Fashion month has come and gone. Now it’s time to meditate on all we saw-including the through lines that will come to define spring’s beauty trends. Once again, post-pandemic dreams of freedom and revelry are coming to life on the runway in the form of celestial applications of glitter and artful hair characterized by vibrant color, directional craft, or well-placed ornaments. The Y2K redux is also at play, with the sleek center parts and more-is-more shine that were beloved at the turn of the millennium making an undeniable return. Looking ahead, this season’s most memorable eye statements saw an embrace of electric pigments that were exuberant and future-looking in neon shades and streamlined shapes. Here, a look back at the top seven beauty trends of the spring 2022 season.
Shine and sparkle came out swinging at New York Fashion Week, from Collina Strada’s hazes of earthy “fairy garden” glitter on the ears, hands, and feet to LaQuan Smith’s sexy winged eyes in rich ruby red and navy blue shades. It only gained momentum from there. “It’s like they’re little diamonds dancing around the skin as they walk and move to the music,” said makeup artist Inge Grognard of the Y2K-esque body glitter backstage at Blumarine, where hairstylist Anthony Turner was also administering washes of shimmer to give long, brushed-out waves a hologram-like glow. In Paris, ethereal shine appeared at Lanvin, where makeup artists smudged cellophane-like violet pigment on the lids, adding an extra pop of glittering marigold on the inner corners to color-blocked effect.
There was a trove of statement-making hair accessories to take in this season. Among the standouts were Maryam Nassir Zadeh’s chunky geometric barrettes and Tory Burch’s stacks of metallic and monochrome barrettes, which added a dose of downtown–New York polish to wispy, raked-back hair. Then in London, Simone Rocha served up sparkling tiaras and Yuhan Wang introduced small, colorful crystal bloom baubles. Most arresting of all? At Fendi, anthurium hair pins, cast in Murano glass and designed by Fendi scion Delfina Delettrez, were fastened into ’70s-inspired waves and sleek chignons in an ode to fashion illustrator Antonio Lopez.
“It’s hair as an accessory-almost like how you’d pair a handbag with a certain outfit,” said hair legend Guido Palau backstage at Loewe, where choppy wigs in subversive vivid shades like deep turquoise and amethyst purple were the ultimate statement. Palau’s philosophy summed up the attitude at many shows, like Halpern and Dries Van Noten, where unexpected cuts, materials, and psychedelic shades-most impactful in combination-made the case for getting experimental.
There was plenty of traditional black eye paint throughout the month, but it was the acid-bright strokes and dashes of color that are most seared into our memory. At Proenza Schouler, saturated washes of electric fuchsia and tangerine on the lids broke the mold, while at Versace and Chloé, bright smudges of color were the linchpin of every look. Perhaps the most extreme instance was Weinsanto, where the most blinding shade of hot pink was saturated on the eyes, cheeks, or center of the lips.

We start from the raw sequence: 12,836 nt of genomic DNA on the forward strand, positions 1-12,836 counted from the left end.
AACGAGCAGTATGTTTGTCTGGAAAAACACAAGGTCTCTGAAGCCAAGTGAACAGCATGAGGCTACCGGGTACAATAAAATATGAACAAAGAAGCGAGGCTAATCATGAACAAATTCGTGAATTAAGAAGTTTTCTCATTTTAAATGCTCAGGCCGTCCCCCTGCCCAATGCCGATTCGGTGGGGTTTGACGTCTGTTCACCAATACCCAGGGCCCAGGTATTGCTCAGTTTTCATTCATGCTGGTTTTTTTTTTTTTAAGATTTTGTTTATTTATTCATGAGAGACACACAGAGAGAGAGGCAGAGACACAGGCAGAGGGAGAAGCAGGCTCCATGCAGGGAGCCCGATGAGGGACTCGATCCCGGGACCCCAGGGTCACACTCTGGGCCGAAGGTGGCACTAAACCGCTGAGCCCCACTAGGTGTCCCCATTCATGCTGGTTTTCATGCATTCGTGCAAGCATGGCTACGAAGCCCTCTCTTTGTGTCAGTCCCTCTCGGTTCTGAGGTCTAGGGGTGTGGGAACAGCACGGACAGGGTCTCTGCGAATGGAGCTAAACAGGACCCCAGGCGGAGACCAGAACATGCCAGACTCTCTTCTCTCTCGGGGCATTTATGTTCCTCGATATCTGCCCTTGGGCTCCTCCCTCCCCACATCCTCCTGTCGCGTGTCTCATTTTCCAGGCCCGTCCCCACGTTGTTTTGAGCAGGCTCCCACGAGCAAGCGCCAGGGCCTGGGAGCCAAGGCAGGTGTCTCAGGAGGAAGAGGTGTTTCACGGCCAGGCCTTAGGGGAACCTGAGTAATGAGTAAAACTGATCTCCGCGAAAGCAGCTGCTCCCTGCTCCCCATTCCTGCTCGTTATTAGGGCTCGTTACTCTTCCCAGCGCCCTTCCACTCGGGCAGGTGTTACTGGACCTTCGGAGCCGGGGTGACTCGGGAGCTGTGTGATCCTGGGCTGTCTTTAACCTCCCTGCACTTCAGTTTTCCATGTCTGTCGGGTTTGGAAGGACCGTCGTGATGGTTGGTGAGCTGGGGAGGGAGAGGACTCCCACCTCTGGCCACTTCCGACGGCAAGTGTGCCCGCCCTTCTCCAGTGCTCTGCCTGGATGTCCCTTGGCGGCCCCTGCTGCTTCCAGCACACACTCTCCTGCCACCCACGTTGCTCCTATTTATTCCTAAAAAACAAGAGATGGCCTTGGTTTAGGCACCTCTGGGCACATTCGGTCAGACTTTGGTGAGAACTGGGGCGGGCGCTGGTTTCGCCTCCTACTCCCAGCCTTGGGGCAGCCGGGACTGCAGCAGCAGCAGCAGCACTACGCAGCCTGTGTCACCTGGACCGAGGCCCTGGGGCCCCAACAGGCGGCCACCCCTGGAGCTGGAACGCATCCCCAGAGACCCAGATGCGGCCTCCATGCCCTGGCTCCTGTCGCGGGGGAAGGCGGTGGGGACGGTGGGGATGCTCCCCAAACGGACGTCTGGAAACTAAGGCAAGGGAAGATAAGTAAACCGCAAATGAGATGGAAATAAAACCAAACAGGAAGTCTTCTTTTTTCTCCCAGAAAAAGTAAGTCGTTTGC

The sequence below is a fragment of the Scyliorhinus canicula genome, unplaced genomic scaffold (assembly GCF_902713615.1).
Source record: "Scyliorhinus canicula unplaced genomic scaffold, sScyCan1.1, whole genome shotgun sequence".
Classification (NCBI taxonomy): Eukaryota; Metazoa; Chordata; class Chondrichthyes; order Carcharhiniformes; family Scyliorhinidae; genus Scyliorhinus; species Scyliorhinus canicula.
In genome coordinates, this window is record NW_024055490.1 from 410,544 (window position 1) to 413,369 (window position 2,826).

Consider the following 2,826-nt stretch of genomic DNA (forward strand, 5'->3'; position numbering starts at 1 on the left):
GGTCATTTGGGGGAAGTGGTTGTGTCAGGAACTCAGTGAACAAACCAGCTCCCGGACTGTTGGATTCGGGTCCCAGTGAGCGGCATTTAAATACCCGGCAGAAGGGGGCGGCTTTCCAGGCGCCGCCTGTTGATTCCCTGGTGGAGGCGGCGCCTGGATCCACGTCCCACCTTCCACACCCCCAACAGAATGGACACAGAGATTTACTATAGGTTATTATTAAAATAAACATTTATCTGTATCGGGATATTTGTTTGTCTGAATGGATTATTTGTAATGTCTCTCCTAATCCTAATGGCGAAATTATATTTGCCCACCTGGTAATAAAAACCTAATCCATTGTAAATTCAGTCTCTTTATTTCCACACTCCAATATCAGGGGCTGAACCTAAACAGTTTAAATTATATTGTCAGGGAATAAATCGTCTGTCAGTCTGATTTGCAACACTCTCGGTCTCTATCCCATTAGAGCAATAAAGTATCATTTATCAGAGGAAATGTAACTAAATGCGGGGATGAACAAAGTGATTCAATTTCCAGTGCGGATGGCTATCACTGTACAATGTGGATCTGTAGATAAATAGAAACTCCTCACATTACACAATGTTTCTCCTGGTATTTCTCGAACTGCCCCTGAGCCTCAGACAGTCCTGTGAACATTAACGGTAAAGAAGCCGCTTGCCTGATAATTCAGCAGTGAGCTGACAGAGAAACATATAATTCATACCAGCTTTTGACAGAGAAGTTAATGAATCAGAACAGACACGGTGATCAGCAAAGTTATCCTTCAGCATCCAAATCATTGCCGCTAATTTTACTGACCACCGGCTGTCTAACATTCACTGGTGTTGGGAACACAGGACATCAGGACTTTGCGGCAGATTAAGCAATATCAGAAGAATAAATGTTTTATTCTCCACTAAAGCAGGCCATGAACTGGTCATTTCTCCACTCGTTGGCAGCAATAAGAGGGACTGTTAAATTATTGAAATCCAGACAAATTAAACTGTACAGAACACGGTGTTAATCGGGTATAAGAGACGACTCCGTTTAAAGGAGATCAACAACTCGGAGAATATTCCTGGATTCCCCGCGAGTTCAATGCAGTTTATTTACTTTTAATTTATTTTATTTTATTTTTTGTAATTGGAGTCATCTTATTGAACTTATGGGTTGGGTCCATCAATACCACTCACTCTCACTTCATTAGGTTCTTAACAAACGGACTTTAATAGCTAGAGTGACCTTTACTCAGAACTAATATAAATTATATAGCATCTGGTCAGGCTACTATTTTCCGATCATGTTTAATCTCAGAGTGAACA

Lip gloss continues to be laid on thick and unapologetically in Y2K fashion. To top off the fully realized disco glam looks at Fendi, there were high-gloss nude and bold red pouts. At Blumarine, it wasn’t just the lips, but the lids too that received slicks of transparent MAC Lipglass to catch the light and reflect the surrounding gleam. Then at Giambattista Valli, makeup artist Isamaya Ffrench played up dewy complexions with glossy lips in shades of coral and dark berry, while at Nina Ricci models sported lacquered pouts that leaned more au naturel.
Call it the Gen Z effect-the obsession with middle parts continues. From the lived-in bobs at Chanel to the myriad of poker-straight partings at Prada, the universal appeal of a sleek, symmetrical center part was continuously on display. It does, after all, lend itself to all lengths and textures. Not to mention the style’s eternal French girl appeal (see: the parade of interpretations at Hermès).
Whether by way of painterly strokes of pigment or decorative decals, embellishment catapulted otherwise bare complexions to a different dimension. Echoing the illustrated beadwork on the clothes at Rodarte, makeup artist James Kaliardos freehanded intricate fine art designs around select model gazes to trippy, living canvas effect, while at Kenneth Ize, lids, noses, and elongated talons were dripping in metallic gold paint in a surrealist spirit. Taking things to another dimension, 3D makeup looks inspired awe at Luar, where pearl decals accented razor-sharp cat eyes, and Etro, with a constellation of metallic silver gems decorating the under eyes. Finally, there were the heart-stopping sequined lips at Acne, which took texture and shine to the next level.